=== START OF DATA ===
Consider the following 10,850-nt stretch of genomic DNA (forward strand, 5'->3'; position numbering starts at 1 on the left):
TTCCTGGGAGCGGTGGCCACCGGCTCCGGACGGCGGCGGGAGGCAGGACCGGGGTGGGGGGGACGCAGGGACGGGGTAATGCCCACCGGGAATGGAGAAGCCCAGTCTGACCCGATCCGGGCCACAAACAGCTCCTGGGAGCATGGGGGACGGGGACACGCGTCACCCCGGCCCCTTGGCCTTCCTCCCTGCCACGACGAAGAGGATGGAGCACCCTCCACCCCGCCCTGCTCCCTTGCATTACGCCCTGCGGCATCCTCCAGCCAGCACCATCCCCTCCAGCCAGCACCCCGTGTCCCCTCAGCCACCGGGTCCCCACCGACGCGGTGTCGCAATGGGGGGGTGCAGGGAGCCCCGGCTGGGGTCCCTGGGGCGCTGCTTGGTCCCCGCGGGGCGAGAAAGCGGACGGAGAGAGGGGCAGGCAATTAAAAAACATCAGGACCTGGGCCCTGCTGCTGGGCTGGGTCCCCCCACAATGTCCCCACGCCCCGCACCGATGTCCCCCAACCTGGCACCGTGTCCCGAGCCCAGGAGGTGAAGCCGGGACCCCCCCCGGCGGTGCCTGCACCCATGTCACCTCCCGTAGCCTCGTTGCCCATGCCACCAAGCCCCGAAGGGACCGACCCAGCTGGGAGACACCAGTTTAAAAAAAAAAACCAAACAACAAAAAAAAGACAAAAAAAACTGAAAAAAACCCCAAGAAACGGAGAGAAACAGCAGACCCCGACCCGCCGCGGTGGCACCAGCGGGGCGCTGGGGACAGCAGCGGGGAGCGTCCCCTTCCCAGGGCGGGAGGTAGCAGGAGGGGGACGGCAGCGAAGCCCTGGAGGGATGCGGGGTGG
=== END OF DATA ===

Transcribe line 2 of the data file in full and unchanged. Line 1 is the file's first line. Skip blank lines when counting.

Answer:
TTCCTGGGAGCGGTGGCCACCGGCTCCGGACGGCGGCGGGAGGCAGGACCGGGGTGGGGGGGACGCAGGGACGGGGTAATGCCCACCGGGAATGGAGAAGCCCAGTCTGACCCGATCCGGGCCACAAACAGCTCCTGGGAGCATGGGGGACGGGGACACGCGTCACCCCGGCCCCTTGGCCTTCCTCCCTGCCACGACGAAGAGGATGGAGCACCCTCCACCCCGCCCTGCTCCCTTGCATTACGCCCTGCGGCATCCTCCAGCCAGCACCATCCCCTCCAGCCAGCACCCCGTGTCCCCTCAGCCACCGGGTCCCCACCGACGCGGTGTCGCAATGGGGGGGTGCAGGGAGCCCCGGCTGGGGTCCCTGGGGCGCTGCTTGGTCCCCGCGGGGCGAGAAAGCGGACGGAGAGAGGGGCAGGCAATTAAAAAACATCAGGACCTGGGCCCTGCTGCTGGGCTGGGTCCCCCCACAATGTCCCCACGCCCCGCACCGATGTCCCCCAACCTGGCACCGTGTCCCGAGCCCAGGAGGTGAAGCCGGGACCCCCCCCGGCGGTGCCTGCACCCATGTCACCTCCCGTAGCCTCGTTGCCCATGCCACCAAGCCCCGAAGGGACCGACCCAGCTGGGAGACACCAGTTTAAAAAAAAAAACCAAACAACAAAAAAAAGACAAAAAAAACTGAAAAAAACCCCAAGAAACGGAGAGAAACAGCAGACCCCGACCCGCCGCGGTGGCACCAGCGGGGCGCTGGGGACAGCAGCGGGGAGCGTCCCCTTCCCAGGGCGGGAGGTAGCAGGAGGGGGACGGCAGCGAAGCCCTGGAGGGATGCGGGGTGG